True blue, rare in flowers, is easily obtainable in bog sage

Jimmy Williams

In 1956, Jay Livingston and Ray Evans penned the lyrics to a song Doris Day famously recorded: “Que sera, sera — whatever will be will be, the future’s not ours to see. . . . .”  It reached No. 2 on the charts and is still heard now and then when somebody chooses to listen to real music instead of the hip-hop/hard rock of this day.

Then along comes another philosophical rendering from another wag that goes something like this: Most of what we enjoy comes in the anticipation, rather than the end. Put another way, the chase is fonder than the kill.

Well, mebbe, but the anticipation of beautiful flowers, on a bush or a herbaceous plant, sometimes seems way out of kilter as to the huge amount of exertion expended in that anticipation. Re: the directions: “plant a five dollar plant in a 30 dollar hole.” Huh? You know what a 30 dollar hole looks like, or feels like, after being chiseled out of Henry County red clay?

Dig one and then spend the rest of the day, if there is any left, recuperating over an extended happy hour.

Nevertheless, we stand today just on the cusp of another spring, wherein dogwood, azaleas and numerous delights will, well, delight us. The ancients knew what they were doing when they celebrated the winter solstice just before our Christmas.

Our first trip to the British Isles, some 28 years ago, had a side visit to Stonehenge, where boulders weighing many tons had been hauled, on water rafts and ground slides, to the site of the gigantic structure centuries before. No bulldozers, no tractors, no engines, just pure man- (no, men-)power, then chiseled with other rocks into mortises and tenons, then erected by some means or other to the vertical, where they were pieced together, and where they remain today.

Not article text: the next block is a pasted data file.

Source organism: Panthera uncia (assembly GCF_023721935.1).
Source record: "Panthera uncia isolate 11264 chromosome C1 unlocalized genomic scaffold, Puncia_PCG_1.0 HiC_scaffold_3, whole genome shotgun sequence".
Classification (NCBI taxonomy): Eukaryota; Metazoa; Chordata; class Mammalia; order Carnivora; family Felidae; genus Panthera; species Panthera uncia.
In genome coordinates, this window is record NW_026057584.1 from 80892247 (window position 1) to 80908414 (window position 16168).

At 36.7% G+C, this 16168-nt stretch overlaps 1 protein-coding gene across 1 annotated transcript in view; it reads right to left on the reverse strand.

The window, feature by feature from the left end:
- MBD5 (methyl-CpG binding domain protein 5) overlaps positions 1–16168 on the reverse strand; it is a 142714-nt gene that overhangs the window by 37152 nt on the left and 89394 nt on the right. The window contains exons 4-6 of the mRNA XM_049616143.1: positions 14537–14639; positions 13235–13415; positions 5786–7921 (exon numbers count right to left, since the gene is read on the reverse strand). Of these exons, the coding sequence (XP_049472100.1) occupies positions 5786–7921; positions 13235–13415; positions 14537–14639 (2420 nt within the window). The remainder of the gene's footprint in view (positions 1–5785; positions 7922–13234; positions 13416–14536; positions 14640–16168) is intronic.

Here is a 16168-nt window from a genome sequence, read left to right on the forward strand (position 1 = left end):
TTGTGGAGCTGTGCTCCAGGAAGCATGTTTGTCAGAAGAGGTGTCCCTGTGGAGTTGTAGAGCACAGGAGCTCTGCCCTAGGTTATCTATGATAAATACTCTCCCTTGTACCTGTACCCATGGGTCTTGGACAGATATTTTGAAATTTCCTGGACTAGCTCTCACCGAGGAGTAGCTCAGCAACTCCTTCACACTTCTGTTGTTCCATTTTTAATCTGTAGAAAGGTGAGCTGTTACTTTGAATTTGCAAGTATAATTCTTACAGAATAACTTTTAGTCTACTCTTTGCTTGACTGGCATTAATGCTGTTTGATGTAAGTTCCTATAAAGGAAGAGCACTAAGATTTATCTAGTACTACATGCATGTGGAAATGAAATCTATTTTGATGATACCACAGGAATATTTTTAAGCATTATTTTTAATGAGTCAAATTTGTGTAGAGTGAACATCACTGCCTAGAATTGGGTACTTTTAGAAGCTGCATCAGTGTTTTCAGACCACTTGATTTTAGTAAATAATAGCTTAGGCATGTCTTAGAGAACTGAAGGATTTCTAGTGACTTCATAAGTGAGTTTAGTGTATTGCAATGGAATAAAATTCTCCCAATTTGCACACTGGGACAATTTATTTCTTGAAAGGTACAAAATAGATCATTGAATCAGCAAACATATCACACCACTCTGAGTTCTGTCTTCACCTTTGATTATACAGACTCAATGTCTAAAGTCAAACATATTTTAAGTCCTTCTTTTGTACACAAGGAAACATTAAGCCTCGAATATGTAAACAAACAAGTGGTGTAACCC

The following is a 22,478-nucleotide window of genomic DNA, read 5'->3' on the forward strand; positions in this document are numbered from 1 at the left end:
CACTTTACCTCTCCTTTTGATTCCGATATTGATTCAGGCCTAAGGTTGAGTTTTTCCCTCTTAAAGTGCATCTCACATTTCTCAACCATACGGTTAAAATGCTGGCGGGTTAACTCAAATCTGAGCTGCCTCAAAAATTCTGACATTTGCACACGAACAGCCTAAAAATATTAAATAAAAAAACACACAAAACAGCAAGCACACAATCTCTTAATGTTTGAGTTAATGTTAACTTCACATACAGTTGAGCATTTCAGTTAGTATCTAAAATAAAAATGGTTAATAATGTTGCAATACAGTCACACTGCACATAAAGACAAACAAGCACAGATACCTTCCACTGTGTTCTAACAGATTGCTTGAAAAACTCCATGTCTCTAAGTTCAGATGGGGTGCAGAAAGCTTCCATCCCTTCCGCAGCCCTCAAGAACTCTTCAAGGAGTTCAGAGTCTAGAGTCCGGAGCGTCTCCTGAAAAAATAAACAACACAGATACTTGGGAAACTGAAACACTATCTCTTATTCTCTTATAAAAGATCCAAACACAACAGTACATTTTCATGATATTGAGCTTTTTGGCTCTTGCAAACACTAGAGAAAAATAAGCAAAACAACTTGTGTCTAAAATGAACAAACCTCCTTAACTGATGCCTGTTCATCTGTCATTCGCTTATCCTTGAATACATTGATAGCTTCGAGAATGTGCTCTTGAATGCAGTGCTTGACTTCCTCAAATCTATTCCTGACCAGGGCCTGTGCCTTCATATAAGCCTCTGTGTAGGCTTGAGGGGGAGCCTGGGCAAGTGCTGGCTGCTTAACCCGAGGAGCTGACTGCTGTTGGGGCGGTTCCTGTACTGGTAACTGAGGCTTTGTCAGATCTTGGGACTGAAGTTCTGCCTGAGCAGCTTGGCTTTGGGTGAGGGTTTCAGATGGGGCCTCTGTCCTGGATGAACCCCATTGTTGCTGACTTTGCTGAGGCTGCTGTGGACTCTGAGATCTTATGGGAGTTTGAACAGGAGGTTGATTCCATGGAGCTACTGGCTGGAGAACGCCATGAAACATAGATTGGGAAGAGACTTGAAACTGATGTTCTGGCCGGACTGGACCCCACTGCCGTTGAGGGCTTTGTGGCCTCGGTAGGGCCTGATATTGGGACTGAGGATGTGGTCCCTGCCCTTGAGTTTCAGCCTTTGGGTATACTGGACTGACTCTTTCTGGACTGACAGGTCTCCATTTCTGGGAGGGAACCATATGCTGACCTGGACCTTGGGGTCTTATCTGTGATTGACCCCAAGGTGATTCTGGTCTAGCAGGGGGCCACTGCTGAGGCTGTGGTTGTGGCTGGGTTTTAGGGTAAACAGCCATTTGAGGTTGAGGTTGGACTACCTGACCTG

Two of the big stones are aligned so that the sun shines between them and the beam strikes a smaller stone at some distance away, only on the winter solstice in late December. That was celebration day for the ancients, when the subject of their mirth was the coming lengthening of the days until the summer solstice.

I would propose that we modern day gardeners emulate their attitude. Let us regale now, today, in the fact that we will have some few minutes more of daylight than we had on Dec. 21, just about two weeks ago. The further we advance in the year 2021, the longer the days will be, until June 21, at which time we won’t care if they get shorter.  

Digression, digression, one of my many faults. So, let us look at what the detested month of January might hold for us as gardeners. Well, we have already had the first hellebores back in December, so the rest of them will be anticlimax, but they will hold on until early April, a remarkable span of time for anything to bloom.

Then, there are the earliest crocuses and even daffodils. Friend Rick Conger already has had ‘Rijnfeld’s Early Sensation’ daffs for a few weeks. Alas, my stand of them has gone the mysterious way of the great graveyard somewhere or other. That’s rare for a daffodil.

Other bulbous flowers often come in January, Iris reticulata, the netted iris, being one. The mini-flowers have a netted appearance on the falls, thus the common name.

Sporadic flowers often appear on some spireas, particularly the white ones with small blooms. Count ourselves lucky if they come this month.

Remember, just because it is January, there’s no reason not to plant a tree or shrub, as long as it is perfectly winter hardy.

JIMMY WILLIAMS is the garden writer for The Post-Intelligencer, where he can be contacted on Monday mornings at 642-1162.

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